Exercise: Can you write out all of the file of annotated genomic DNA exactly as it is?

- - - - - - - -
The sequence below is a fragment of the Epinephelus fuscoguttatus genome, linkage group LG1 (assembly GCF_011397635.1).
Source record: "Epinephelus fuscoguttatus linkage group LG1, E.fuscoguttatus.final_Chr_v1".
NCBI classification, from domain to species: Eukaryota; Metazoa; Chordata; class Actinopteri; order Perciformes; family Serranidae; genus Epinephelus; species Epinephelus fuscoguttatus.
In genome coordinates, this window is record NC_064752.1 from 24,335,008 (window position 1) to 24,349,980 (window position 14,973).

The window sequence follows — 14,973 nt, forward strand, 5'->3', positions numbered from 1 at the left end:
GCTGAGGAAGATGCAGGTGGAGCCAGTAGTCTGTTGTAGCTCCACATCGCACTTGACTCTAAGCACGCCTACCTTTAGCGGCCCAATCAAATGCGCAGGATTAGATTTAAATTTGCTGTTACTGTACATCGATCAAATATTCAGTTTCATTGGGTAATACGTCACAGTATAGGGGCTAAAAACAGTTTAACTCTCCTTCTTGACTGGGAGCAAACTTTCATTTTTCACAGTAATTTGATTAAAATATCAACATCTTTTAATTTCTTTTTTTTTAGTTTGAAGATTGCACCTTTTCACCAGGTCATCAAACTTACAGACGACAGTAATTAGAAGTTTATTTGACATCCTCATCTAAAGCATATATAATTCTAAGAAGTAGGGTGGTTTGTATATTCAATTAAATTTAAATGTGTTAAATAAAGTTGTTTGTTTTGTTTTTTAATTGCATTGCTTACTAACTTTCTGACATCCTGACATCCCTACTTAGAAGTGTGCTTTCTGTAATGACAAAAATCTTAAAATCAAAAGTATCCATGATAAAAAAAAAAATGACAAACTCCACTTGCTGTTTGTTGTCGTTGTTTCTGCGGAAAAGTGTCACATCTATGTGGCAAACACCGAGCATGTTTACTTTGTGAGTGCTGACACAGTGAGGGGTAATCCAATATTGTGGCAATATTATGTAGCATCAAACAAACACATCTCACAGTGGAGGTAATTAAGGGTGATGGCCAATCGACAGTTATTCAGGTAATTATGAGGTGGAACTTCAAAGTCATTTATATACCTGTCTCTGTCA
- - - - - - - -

The sequence below is a fragment of the Epinephelus fuscoguttatus genome, linkage group LG1 (assembly GCF_011397635.1).
Source record: "Epinephelus fuscoguttatus linkage group LG1, E.fuscoguttatus.final_Chr_v1".
NCBI classification, from domain to species: Eukaryota; Metazoa; Chordata; class Actinopteri; order Perciformes; family Serranidae; genus Epinephelus; species Epinephelus fuscoguttatus.
In genome coordinates, this window is record NC_064752.1 from 24,335,008 (window position 1) to 24,349,980 (window position 14,973).

The window sequence follows — 14,973 nt, forward strand, 5'->3', positions numbered from 1 at the left end:
GCTGAGGAAGATGCAGGTGGAGCCAGTAGTCTGTTGTAGCTCCACATCGCACTTGACTCTAAGCACGCCTACCTTTAGCGGCCCAATCAAATGCGCAGGATTAGATTTAAATTTGCTGTTACTGTACATCGATCAAATATTCAGTTTCATTGGGTAATACGTCACAGTATAGGGGCTAAAAACAGTTTAACTCTCCTTCTTGACTGGGAGCAAACTTTCATTTTTCACAGTAATTTGATTAAAATATCAACATCTTTTAATTTCTTTTTTTTTAGTTTGAAGATTGCACCTTTTCACCAGGTCATCAAACTTACAGACGACAGTAATTAGAAGTTTATTTGACATCCTCATCTAAAGCATATATAATTCTAAGAAGTAGGGTGGTTTGTATATTCAATTAAATTTAAATGTGTTAAATAAAGTTGTTTGTTTTGTTTTTTAATTGCATTGCTTACTAACTTTCTGACATCCTGACATCCCTACTTAGAAGTGTGCTTTCTGTAATGACAAAAATCTTAAAATCAAAAGTATCCATGATAAAAAAAAAAATGACAAACTCCACTTGCTGTTTGTTGTCGTTGTTTCTGCGGAAAAGTGTCACATCTATGTGGCAAACACCGAGCATGTTTACTTTGTGAGTGCTGACACAGTGAGGGGTAATCCAATATTGTGGCAATATTATGTAGCATCAAACAAACACATCTCACAGTGGAGGTAATTAAGGGTGATGGCCAATCGACAGTTATTCAGGTAATTATGAGGTGGAACTTCAAAGTCATTTATATACCTGTCTCTGTCA